“[Sumitranandan Pant] was, thus, a pioneer who won new frontiers of theme and expression for Hindi poetry.”
~ Dr. B N Prasad, in his article in the Triveni Magazine in 1978.
Sumitranandan Pant, born on 20 May 1900, in a village in the Almora district of Uttarakhand named Kausani, is renowned among readers in the Hindi language as an eminent poet whose words stirred not only the nature lovers, but also patriots and intellectuals. His entire repertoire of work provides one a glimpse to his life, his surroundings, and the age of political awakening, socialist ideologies, and philosophical sentiments. Pant won several honours and awards for his inspiring works, including the Jnanpith Award (for his collection of poems named Chidambara) in 1968, Sahitya Academy Award (for his poetry collection Kala Aur Budhdha Chand) in 1960, Padma Bhushan (for all his works) in 1961, and even the Nehru Peace Prize honoured by the Soviet Union (for Lokayatan).
Youngest among eight children, Pant had a motherless childhood, as she died a few hours after his birth. He was brought up by his grandmother. Pant was originally named Gosain Dutt by his family. He detested the name so much that he changed it to Sumitranandan Pant.
Pant did his schooling from Almora and then from Kashi, where he completed his matriculation. He, then, got admission into the Allahabad University to study further. In those days, the charisma of Mahatma Gandhi had captured the imagination of the youth in the country. When Gandhi declared the beginning of the Satyagraha Movement, Pant, like many youngsters of his age left his studies in support of the movement. He, although, taught himself through several literary works in English, Bengali and Sanskrit.
In his later years, Pant’s temper became more contemplative and he began to look for answers about life. Through his association with Udayshankar, the well-renowned Indian dancer and film-maker, he travelled to South India, where he met Sri Aurobindo in his ashram in Pondicherry. Sri Aurobindo helped him with his philosophical questions, consequently giving his thinking a direction.
The works of Pant showcase the different phases of his life, from a nature loving Himalayan boy to a Gandhi-supporting patriot, to a contemplative philosopher, humanist, and a socialist.
Phase one: Chayavad
Pant's career in poetry started as early as 1907, when he was just seven years old. Living amidst the natural beauty of the Himalayas, greatly influenced his poems. It is also believed that he was highly inspired by the poetry displaying Romanticism by Rabindranath Tagore, P B Shelley, William Wordsworth, and John Keats.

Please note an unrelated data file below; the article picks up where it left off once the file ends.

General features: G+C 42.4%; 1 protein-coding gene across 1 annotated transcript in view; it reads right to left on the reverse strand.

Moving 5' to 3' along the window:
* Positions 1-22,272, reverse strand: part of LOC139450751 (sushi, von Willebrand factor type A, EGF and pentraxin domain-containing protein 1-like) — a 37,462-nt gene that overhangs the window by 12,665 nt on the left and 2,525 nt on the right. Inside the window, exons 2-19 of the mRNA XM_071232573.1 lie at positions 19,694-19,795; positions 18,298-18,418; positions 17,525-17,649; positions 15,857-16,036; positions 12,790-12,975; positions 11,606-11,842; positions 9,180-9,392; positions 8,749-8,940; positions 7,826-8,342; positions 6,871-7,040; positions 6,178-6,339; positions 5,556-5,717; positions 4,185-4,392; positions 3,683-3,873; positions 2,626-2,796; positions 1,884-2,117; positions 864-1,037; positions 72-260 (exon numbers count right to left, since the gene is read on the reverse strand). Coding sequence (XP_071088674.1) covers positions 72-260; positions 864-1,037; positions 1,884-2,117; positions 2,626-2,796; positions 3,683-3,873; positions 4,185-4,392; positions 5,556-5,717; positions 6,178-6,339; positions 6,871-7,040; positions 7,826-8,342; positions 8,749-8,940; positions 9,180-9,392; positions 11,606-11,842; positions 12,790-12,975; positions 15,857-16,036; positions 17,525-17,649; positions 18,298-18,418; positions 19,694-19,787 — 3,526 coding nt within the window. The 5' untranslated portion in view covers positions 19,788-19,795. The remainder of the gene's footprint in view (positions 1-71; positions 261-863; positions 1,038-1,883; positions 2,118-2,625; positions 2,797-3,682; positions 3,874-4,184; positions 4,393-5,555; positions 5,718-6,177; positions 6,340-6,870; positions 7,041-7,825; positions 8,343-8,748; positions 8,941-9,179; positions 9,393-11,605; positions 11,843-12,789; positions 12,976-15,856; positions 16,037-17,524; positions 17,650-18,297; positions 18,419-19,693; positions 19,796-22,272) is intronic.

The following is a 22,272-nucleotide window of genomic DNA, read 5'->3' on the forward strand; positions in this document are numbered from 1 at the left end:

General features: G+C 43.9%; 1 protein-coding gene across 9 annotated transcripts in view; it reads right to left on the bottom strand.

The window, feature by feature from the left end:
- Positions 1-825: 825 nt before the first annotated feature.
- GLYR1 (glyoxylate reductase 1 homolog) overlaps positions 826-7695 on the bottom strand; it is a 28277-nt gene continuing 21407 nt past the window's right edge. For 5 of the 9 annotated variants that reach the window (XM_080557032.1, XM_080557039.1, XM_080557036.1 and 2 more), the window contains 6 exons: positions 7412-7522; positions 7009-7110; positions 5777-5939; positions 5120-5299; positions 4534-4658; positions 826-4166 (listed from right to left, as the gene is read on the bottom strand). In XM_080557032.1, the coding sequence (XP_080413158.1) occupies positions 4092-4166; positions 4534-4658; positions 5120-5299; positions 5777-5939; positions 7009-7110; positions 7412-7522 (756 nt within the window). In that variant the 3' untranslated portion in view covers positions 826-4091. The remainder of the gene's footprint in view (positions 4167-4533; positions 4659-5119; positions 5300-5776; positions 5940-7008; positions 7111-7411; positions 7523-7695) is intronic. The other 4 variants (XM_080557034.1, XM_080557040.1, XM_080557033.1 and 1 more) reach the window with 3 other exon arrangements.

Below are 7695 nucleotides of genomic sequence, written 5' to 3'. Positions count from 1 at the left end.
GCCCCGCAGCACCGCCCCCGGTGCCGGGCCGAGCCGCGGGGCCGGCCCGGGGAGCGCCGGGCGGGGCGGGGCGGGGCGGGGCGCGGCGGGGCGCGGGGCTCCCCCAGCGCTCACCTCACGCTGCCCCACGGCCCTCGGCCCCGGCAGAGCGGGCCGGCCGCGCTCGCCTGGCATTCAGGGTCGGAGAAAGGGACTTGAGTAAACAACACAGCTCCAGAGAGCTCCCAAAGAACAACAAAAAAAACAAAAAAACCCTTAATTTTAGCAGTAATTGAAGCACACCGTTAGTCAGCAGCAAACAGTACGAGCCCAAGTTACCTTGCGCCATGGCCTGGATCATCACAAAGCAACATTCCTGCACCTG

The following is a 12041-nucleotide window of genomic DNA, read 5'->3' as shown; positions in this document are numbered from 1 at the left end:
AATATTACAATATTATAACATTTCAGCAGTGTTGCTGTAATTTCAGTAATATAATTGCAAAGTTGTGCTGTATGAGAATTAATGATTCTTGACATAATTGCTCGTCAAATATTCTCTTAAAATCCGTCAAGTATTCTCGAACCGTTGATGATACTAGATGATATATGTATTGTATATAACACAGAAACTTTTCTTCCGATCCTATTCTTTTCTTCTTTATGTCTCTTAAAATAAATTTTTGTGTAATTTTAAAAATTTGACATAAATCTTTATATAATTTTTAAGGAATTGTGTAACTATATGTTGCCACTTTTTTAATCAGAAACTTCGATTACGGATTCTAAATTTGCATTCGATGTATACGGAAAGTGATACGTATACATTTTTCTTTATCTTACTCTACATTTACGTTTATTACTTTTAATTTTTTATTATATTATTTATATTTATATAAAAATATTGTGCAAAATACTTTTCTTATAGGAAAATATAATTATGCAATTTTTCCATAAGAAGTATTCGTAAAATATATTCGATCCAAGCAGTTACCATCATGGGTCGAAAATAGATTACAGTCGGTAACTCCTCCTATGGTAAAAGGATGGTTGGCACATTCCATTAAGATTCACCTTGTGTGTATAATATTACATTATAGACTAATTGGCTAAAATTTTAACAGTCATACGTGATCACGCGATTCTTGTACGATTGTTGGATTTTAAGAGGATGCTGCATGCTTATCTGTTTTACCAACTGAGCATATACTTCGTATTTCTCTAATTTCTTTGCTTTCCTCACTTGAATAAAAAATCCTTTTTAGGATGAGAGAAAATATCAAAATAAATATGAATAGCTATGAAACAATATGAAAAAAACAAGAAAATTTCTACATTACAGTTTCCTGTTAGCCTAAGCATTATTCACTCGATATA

According to the Hindi literary school, the kind of poems Pant wrote, were popularly known as Chayavad. He is in fact, considered among the “Big Three” Chayavad poets, others being Nirala and Prasad. His best works in the Chayavad poetry include, Pallav (Leaf Buds), Jyotsna (Rays of the Moon), and Gunjan (Murmurings).
Phase two: Pragativad
Patriotism ran high in the veins of the Indian youth after the arrival of Mahatma Gandhi and the beginning of the Satyagraha Movement. Pant was no different. He took inspiration, for his next set of poems, from not only Gandhi but also Vivekananda, Ramakrishna Paramhansa and Karl Marx. Although, Karl Marx was a source of temporary inspiration. Pant did not accept Marx’s theory that, “art and culture were superstructures on the economic base.”
According to the Hindi literary school, the patriotic and social poems Pant wrote during this time are popular as Pragativadpoetry. His best works displaying the social reality include Yugant (End of an Age) and Gramya (Village Girl).
Phase three: Navchetnavad
As Pant grew in age, another change came into his life. His mind became more drawn towards life’s ‘big’ questions. After meeting and talking to Sri Aurobindo, Pant found some clarity and he took to the path of spirituality and attempted to unite his “outer and inner worlds.”
According to Hindi literary school, Pant’s poetry that described this ‘new sense of realisation’ is known as Navchetnavad. The popular poem collection titles he published during this phase are; Swarna Dhuli (Golden Dust), Shilpi (Creator), Swarna Kiran (Golden Light Rays), and Raja Shikhar (Silver Peaks).
Sumitranandan Pant’s biggest achievement is his inspirational poems that have the essence of timelessness to them. He has also written other kinds of literary works including drama poetry, song lyrics, and short stories, but none are more famous than his poetry. Jayati Jayati Vidya Sansthan, composed by him is used as the kulgeet in the Indian Institute of Technology, Roorkee.
Apart from the accolades he received, Pant also made life-long friends, including Harivansh Rai Bachchan. After his death in December 1977, Pant’s house was turned into a museum to help people connect with him, his life, and his works.
Also on this day:
1498 – Portuguese explorer, Vasco da Gama, reached Calicut (now Kozhikode) after discovering the sea route to India
1894 – Chandrashekarendra Saraswati, Indian spiritual guru, was born
1983 – N T Rama Rao Jr., Indian actor and singer, was born
Sumitranandan Pant, an article in the Triveni Magazine by Dr. B N Prasad, 1978.